Following are questions and answers about Freemasonry as it is practiced at Unity Lodge No. 198 in North Bend, Washington. There may be some differences in other jurisdictions. Click (or tap) a question to see an answer.

What is Freemasonry about?

Freemasonry is a voluntary, fraternal organization, composed of men of good will, good character and good reputation, who believe in an Supreme Being and practice the spirit of universal brotherhood. Freemasonry is a fraternal, educational, social, character-building and charitable society.
Educational: Freemasonry supports public education and teaches its own members morality and brotherhood by means of ceremonies and symbols.
Social: The Masonic Fraternity furnishes opportunity and inducement for men to gather for group enjoyment and personal development.
Character building: All Masonic activities stress the values of personal integrity and personal responsibility. Each of the 3 degrees within a lodge culminates in a man becoming a Master Mason.
Charitable: Each member is encouraged to make efforts to improve his community in the interest of human welfare, inspire the members with feelings of charity and good will for all mankind as well as move them to translate these learned principles and convictions into individual action.

What is the mission of Freemasonry?

Freemasons help to build a better world through a unique and worthy process of building better men to live in it. The motto of Freemasonry is: "Making good men better."

Where did freemasonry come from?

Part of the mystique of Freemasonry can be attributed to speculation about its roots. Over the years, historians have been unable to conclusively determine exactly when, where, how, and why Freemasonry was formed.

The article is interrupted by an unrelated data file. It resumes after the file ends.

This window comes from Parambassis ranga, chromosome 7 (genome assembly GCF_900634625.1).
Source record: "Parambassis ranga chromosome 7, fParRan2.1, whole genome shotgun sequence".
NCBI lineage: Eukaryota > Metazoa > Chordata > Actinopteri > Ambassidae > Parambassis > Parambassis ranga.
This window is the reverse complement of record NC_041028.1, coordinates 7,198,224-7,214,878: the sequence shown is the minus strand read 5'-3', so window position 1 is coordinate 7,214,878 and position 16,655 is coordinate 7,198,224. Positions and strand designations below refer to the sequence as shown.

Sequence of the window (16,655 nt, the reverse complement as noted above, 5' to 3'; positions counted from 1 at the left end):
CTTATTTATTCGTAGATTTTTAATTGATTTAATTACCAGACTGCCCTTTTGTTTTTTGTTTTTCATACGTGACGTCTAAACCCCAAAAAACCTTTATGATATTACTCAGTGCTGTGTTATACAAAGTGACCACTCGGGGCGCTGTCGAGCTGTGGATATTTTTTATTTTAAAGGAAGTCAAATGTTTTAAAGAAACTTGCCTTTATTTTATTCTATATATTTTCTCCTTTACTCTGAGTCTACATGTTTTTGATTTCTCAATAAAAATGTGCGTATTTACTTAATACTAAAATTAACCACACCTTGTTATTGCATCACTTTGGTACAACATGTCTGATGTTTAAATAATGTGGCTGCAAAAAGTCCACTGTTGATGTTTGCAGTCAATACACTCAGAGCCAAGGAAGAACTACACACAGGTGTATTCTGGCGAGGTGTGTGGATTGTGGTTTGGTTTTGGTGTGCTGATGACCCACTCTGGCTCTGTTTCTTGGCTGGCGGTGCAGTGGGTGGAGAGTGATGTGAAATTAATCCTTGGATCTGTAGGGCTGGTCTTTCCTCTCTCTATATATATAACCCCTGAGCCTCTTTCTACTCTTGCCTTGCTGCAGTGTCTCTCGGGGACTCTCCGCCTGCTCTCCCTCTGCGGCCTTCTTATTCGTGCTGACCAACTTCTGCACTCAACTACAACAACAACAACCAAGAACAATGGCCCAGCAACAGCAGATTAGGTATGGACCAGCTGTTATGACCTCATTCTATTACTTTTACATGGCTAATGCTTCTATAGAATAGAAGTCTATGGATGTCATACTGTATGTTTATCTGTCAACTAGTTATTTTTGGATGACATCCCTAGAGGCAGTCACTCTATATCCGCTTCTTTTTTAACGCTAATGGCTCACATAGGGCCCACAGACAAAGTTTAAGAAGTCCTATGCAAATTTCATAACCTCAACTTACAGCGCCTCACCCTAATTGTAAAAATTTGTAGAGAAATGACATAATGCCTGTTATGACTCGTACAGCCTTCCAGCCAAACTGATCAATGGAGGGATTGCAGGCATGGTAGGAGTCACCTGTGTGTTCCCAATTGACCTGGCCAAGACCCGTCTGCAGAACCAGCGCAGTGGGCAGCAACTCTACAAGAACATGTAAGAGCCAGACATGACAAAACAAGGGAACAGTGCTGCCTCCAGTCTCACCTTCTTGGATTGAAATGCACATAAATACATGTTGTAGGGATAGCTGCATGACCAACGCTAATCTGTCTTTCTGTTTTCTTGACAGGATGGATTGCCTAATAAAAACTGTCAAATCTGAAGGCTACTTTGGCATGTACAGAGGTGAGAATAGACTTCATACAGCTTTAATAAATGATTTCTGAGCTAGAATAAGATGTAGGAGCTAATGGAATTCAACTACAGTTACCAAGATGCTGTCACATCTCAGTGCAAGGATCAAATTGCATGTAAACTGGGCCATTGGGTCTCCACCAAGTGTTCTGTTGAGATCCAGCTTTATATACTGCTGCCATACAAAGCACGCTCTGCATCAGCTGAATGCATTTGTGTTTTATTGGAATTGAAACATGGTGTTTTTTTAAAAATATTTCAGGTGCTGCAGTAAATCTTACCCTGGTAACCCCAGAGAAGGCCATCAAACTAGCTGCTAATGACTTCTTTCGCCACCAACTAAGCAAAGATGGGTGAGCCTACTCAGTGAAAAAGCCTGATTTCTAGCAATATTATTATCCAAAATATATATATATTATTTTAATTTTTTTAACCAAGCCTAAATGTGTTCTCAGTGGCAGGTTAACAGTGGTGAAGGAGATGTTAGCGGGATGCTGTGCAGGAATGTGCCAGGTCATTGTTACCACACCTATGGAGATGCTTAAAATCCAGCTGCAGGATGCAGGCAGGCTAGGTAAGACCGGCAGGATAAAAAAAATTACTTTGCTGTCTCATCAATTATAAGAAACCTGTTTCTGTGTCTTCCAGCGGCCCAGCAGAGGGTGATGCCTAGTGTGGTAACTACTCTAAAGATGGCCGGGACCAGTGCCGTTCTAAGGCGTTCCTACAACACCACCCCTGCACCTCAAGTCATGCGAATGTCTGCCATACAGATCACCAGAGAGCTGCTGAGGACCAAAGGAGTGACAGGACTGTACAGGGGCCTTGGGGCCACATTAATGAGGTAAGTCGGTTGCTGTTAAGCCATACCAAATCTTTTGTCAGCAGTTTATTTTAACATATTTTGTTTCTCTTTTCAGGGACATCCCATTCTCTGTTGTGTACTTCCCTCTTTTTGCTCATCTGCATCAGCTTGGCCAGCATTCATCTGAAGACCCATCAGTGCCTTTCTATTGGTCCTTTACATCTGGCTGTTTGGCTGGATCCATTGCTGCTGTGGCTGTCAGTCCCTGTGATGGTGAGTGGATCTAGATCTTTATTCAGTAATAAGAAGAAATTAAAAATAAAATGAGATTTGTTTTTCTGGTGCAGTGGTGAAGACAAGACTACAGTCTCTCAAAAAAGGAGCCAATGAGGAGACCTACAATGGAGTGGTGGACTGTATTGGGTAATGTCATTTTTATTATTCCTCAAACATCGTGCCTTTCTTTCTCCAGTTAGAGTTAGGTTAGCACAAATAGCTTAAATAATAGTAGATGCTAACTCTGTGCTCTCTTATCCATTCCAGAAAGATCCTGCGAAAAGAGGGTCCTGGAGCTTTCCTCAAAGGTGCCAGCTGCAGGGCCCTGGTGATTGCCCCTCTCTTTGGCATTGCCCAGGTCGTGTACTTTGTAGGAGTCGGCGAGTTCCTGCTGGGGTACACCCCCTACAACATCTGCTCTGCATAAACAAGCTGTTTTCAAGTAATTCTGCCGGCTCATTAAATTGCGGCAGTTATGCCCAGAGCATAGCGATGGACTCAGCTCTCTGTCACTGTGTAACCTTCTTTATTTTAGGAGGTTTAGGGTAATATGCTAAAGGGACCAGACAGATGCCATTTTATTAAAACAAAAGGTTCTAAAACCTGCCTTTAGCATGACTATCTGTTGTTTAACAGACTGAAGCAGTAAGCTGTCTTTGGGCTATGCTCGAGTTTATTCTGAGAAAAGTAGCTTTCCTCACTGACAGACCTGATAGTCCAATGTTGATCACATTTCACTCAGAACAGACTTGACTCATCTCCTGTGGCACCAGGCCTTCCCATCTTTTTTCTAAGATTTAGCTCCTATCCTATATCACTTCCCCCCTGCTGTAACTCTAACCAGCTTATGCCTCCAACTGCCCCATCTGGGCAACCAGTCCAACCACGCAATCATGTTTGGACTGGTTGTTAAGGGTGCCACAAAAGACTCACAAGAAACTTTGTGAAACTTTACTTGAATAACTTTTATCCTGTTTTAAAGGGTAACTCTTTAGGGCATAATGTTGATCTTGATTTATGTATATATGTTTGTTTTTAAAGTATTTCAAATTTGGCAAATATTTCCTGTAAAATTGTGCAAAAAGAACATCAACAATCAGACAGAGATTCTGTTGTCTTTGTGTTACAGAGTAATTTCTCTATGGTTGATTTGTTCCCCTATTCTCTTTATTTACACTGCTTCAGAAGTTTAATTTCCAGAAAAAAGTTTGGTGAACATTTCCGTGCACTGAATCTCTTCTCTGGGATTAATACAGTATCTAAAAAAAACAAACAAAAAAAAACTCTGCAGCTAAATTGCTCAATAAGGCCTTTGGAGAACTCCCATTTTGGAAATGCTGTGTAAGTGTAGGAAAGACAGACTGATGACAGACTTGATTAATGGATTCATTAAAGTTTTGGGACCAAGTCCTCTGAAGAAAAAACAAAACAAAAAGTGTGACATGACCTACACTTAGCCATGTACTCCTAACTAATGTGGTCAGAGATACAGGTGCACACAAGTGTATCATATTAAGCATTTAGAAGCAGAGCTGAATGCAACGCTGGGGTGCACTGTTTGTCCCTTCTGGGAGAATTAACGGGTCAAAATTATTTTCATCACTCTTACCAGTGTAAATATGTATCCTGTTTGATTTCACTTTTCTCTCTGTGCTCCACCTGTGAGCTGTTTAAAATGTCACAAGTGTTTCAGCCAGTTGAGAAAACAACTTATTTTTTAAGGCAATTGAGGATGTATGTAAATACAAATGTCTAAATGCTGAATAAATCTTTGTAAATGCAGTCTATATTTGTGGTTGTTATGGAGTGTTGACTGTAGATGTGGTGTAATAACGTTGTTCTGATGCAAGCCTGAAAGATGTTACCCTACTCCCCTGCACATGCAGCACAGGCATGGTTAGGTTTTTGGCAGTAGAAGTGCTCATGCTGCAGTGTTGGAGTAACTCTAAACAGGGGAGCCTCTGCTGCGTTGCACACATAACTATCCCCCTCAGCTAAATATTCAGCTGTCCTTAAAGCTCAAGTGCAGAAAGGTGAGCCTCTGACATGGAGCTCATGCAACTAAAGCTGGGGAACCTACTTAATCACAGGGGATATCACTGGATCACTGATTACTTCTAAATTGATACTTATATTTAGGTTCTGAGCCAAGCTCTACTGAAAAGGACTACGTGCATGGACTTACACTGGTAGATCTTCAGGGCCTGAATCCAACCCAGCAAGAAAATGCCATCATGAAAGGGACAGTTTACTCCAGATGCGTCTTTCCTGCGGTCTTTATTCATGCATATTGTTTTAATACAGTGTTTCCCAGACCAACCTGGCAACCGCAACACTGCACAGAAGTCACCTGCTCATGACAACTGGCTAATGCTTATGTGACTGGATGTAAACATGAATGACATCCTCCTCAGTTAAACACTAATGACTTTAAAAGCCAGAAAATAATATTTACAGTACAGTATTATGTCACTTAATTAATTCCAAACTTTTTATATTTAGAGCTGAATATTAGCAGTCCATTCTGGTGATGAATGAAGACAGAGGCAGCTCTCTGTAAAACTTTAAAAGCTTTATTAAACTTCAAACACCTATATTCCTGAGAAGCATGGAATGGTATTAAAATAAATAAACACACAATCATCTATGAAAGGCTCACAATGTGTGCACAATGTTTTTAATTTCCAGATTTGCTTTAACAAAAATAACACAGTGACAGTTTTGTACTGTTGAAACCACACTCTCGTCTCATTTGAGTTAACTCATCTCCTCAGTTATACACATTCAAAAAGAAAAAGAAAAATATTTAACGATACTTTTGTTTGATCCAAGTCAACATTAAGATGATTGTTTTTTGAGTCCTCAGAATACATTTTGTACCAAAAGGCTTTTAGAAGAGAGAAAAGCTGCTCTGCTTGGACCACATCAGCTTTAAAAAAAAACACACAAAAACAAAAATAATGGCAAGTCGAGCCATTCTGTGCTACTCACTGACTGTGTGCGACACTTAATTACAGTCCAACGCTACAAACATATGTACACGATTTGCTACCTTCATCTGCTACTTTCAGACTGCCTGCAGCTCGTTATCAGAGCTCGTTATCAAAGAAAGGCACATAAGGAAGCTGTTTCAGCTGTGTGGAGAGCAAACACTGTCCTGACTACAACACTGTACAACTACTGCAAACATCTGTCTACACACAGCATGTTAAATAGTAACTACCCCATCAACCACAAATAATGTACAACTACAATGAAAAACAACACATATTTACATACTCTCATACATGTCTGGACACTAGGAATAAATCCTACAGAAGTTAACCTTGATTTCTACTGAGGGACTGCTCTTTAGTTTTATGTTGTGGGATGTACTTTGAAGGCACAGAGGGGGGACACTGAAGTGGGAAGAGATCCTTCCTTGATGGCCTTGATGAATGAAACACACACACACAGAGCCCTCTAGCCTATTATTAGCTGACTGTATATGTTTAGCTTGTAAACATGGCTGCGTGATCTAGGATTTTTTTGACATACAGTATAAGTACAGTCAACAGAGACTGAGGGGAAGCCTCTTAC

The order is thought to have arisen from the English and Scottish guilds of practicing stonemasons and cathedral builders in the Middle Ages. Certain Masonic documents actually trace the sciences of geometry and masonry to the time of ancient Egypt, and some historians say that Masonry has its real roots in antiquity.
The formation of the first Grand Lodge in London in 1717 marks the beginning of the modern (or Speculative) era of Freemasonry, when members were no longer limited to actual working stonemasons. These “Accepted” Masons adopted more enlightened philosophies, and turned what was a tradesmen’s organization into a fraternity for moral edification, intellectual recitation, benevolent service, and gentlemanly socialization.
Because Masons have not traditionally recruited members, and do not hold public meetings, there has long been confusion about how to join the Fraternity.

Is Freemasonry a secret society?